Pending “Safe Chemicals Act” Prompts Downstream Users to Discuss Implications at Washington, DC Forum
Press Invited to Sussman Speech, Thurs, June 3, 9 am – 10:30 am EST
Business leaders and non-governmental organizations (NGOs) will be gathering in Washington, D.C. June 3 – 4 to discuss how the proposed federal legislation to overhaul the Toxic Substances Control Act of 1976 will affect companies who are downstream users of chemicals.
The purpose of this forum is to:
- Hear the perspective of legislators, regulators and environmental public health advocates;
- Discuss the needs of downstream users, including the need for better data and transparency regarding chemicals in the supply chain;
- Discuss the opportunities and challenges that safer chemicals reform presents to downstream businesses, including the potential market advantage or disruption of transitioning away from chemicals of concern; and
- Explore the common policy interests among businesses who are downstream users of chemicals and NGOs.
Members of the press are invited to attend the keynote speech by Bob Sussman, Senior Counsel to the Administrator, U.S. Environmental Protection Agency, on Thursday, June 3 at 9 am. The meeting will take place at the BEACON HOTEL, 1615 Rhode Island Ave. NW in Washington, DC. Please RSVP to Shayna Samuels at 718-541-4785 or [email protected]. The rest of this forum will be closed to the press.
Other forum speakers include: Rachelle Wenger, Director, Public Policy & Community Advocacy, Catholic Healthcare West; Roger McFadden, Vice President, Staples; Robin Guenther, Principal, Perkins+Will; Howard Williams, Vice President, Construction Specialties; Jeffrey Hollender, Co-founder, Seventh Generation; Ryan Williams, Good Cop, Method; Richard Denison, Senior Scientist, Environmental Defense Fund; Patricia Beattie, President, Arcalis Scientific; Mark Rossi, Chair, Business-NGO Working Group; and David Levine, Executive Director, American Sustainable Business Council.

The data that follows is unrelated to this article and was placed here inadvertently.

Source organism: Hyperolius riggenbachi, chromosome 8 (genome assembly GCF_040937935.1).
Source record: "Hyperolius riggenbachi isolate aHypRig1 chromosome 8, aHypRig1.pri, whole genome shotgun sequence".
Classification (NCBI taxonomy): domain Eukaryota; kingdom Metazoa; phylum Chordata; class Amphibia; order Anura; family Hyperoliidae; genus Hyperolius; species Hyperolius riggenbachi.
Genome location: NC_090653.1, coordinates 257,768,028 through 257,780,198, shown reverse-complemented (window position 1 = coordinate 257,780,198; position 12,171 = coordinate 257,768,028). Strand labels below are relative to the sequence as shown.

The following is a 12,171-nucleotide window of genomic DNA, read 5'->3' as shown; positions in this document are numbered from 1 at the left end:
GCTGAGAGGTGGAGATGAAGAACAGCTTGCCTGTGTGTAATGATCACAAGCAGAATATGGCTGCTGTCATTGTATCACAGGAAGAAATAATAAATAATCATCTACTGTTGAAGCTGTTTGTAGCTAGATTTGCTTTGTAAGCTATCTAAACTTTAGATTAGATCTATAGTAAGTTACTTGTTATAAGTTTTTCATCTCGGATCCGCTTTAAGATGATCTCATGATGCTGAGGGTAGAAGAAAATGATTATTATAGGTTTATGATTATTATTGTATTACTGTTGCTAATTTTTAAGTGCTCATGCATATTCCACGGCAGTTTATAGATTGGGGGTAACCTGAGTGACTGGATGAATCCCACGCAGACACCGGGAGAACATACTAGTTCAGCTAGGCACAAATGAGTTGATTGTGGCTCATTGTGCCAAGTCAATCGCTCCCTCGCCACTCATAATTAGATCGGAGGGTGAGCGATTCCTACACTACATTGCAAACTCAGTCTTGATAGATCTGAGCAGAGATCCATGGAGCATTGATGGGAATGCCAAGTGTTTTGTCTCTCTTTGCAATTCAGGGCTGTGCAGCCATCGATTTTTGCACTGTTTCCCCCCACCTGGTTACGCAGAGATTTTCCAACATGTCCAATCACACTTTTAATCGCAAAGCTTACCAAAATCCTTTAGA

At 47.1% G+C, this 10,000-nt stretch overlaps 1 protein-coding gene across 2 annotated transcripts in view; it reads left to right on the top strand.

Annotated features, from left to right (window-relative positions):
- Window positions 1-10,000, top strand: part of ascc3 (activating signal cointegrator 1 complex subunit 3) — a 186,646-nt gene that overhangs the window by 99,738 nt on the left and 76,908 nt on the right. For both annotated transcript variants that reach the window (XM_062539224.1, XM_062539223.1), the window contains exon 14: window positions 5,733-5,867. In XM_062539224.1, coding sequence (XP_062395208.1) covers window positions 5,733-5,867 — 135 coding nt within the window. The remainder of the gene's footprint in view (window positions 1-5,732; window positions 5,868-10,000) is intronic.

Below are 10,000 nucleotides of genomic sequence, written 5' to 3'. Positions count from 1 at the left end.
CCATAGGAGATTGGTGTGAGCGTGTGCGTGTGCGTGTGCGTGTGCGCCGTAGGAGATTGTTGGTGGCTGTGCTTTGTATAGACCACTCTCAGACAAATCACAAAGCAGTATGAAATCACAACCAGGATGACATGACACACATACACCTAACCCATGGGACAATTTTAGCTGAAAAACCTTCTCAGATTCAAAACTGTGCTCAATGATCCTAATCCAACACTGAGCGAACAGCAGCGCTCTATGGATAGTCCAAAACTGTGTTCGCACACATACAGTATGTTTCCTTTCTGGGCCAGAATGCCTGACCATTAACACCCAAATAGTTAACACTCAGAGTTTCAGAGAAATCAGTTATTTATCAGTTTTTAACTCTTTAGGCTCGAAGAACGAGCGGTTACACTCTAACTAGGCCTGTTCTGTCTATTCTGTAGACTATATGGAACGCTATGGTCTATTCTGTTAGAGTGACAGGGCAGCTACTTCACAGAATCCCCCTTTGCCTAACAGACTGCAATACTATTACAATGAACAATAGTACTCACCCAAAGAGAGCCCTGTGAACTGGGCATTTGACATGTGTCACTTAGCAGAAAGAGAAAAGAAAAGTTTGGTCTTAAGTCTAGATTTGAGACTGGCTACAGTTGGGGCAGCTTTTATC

Businesses interested in transitioning to safer chemicals are demanding that TSCA Reform:
- Require chemical manufacturers to develop and submit hazard, use and exposure data on chemicals in commerce, and require the EPA to make such data readily available to the public;
- Take immediate action to reduce the use of PBT chemicals and other chemicals of very high concern (such as formaldehyde);
- Clearly identify chemicals of high and low concern to human and environmental health, based on robust information;
- Require greater disclosure of chemicals of high concern in products; and
- Require the EPA to expand and intensify its efforts to promote safer alternatives.